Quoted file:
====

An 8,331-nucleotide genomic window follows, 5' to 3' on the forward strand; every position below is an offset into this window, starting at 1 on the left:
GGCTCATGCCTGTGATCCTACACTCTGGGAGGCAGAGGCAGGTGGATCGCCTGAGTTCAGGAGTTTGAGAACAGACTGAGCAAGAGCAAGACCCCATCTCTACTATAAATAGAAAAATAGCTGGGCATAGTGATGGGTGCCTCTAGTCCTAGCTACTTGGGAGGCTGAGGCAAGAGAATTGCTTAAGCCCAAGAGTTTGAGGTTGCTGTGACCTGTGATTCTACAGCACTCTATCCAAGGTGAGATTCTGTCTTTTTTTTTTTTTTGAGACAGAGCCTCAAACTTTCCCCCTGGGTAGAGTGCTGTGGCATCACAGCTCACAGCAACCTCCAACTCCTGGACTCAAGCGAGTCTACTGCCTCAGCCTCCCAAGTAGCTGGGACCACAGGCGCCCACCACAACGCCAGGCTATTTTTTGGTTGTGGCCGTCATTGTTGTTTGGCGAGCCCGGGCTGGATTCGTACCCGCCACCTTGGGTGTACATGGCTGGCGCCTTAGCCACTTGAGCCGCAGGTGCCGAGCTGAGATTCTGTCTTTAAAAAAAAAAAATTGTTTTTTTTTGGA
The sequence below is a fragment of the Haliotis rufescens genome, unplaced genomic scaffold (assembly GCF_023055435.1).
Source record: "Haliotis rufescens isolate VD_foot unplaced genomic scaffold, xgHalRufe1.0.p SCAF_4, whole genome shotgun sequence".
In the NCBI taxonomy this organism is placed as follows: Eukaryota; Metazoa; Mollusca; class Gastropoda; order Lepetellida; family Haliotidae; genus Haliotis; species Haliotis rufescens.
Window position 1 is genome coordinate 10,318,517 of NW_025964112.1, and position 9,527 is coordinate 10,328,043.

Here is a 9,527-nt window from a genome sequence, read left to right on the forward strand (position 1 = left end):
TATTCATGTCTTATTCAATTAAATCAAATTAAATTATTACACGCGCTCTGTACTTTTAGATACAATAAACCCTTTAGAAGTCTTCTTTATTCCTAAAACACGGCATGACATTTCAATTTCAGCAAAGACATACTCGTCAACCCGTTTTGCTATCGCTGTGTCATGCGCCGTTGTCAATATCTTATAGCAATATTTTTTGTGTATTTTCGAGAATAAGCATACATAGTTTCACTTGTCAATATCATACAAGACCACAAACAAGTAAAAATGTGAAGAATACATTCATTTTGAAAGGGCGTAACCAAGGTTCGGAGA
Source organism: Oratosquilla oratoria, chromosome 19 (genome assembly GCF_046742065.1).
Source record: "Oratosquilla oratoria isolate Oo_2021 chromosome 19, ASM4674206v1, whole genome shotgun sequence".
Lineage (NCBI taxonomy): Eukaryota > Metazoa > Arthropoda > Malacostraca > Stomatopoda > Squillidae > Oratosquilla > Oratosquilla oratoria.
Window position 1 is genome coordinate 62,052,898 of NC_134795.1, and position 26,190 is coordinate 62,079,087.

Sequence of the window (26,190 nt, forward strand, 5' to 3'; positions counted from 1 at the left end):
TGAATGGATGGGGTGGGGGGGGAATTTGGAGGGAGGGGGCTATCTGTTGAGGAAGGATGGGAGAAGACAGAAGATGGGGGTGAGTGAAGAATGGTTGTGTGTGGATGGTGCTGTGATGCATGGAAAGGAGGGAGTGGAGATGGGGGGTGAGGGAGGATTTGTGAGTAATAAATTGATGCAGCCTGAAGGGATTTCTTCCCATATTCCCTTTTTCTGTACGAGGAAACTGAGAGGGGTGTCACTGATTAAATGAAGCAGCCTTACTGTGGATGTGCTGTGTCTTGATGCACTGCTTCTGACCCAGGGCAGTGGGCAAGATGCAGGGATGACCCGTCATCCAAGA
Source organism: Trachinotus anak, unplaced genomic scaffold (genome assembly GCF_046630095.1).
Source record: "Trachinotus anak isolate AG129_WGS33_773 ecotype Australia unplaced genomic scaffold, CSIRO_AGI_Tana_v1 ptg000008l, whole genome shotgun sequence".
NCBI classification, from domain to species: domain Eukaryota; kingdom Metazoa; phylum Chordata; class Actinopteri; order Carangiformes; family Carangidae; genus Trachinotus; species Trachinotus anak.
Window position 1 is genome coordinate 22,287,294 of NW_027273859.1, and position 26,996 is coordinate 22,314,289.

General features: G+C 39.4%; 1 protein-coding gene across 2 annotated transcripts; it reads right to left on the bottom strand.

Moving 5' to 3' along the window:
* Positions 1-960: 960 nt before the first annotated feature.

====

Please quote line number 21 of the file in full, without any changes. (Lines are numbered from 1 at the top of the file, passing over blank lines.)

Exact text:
* Positions 1-960: 960 nt before the first annotated feature.